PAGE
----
AMID the aftermath of the Mortonhall baby ashes scandal and the relentless increase in funeral costs, a searching spotlight has been turned on the funeral industry. The average total cost of a funeral in Scotland is now £3550 with wide and bewildering variations in costs and charges across Scotland. A growing number of families are struggling to afford this essential service.
Holyrood’s Local Government Committee has made some welcome and long overdue proposals for reform. The proposed Bill would tighten rules on form-filling to make sure parents are properly informed and are given a choice on disposal of ashes.
But this does not go far enough. Committee convener Kevin Stewart MSP has described the failure to take a decision on the licensing of funeral directors as “a missed opportunity” – and the committee recommended licensing should be implemented without delay.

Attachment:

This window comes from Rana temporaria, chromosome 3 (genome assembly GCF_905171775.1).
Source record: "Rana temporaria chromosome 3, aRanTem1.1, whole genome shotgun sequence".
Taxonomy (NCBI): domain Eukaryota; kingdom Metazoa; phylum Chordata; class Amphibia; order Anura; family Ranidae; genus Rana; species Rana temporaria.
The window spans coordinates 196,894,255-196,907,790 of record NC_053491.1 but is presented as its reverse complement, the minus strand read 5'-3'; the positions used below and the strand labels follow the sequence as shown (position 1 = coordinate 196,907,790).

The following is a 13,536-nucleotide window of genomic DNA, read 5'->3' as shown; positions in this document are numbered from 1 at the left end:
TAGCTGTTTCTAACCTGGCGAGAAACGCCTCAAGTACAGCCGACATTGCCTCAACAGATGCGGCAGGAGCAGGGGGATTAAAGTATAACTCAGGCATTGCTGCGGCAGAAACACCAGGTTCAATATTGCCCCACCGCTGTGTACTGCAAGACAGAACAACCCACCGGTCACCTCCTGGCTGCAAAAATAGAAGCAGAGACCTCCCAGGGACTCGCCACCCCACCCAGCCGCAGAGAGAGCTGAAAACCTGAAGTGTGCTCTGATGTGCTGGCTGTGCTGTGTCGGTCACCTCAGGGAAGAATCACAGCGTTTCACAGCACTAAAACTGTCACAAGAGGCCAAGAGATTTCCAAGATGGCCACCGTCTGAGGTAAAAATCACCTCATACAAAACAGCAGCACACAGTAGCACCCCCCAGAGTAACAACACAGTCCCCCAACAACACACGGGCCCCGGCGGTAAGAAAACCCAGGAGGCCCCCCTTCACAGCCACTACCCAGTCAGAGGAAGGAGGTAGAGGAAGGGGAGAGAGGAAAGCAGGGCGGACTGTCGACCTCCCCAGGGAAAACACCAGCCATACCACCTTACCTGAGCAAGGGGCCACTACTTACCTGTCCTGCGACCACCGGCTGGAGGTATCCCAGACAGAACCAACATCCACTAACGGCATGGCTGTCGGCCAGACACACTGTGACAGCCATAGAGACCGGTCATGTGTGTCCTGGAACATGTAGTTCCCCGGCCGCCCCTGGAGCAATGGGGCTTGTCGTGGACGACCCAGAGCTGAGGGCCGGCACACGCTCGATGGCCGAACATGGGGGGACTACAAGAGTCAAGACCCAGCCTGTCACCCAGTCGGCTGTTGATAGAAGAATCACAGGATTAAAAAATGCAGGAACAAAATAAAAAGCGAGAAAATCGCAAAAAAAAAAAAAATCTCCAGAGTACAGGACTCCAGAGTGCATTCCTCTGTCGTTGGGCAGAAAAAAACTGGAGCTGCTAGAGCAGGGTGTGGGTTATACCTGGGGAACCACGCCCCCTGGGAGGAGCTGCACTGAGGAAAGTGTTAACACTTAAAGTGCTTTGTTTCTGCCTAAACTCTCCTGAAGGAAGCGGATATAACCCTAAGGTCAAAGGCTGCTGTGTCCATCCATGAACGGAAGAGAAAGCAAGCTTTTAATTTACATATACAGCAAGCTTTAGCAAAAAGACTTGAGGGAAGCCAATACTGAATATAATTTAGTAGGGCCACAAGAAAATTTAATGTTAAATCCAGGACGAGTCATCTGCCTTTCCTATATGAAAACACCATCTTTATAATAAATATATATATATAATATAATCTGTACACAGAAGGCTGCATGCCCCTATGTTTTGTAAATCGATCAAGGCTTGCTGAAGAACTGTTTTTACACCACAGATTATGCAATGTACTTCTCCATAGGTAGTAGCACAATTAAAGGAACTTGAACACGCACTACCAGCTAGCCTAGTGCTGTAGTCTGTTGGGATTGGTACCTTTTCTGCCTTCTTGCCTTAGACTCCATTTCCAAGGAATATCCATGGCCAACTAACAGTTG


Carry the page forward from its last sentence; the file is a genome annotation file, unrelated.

We agree. In the vast majority of cases, funeral directors carry out their duties with professionalism, thoughtfulness and sensitivity. But greater opportunity should have been taken to fundamentally change the way the funeral industry operates and signal public concern over service standards and costs. There certainly needs to be a tighter regulation and licensing scheme to create greater transparency around the cost of funerals.
The Citizens Advice Bureau found a postcode lottery of burial and cremation costs across Scotland with local authorities charging widely ranging fees. East Dunbartonshire, the most expensive local authority for burials, was charging £2716, four times as much as one of the cheapest, East Renfrewshire. Edinburgh was among five of the 32 local authorities in Scotland that did not publish the details of burial costs and cremation services on their websites. Clearly it is time for greater transparency and a proper licensing system.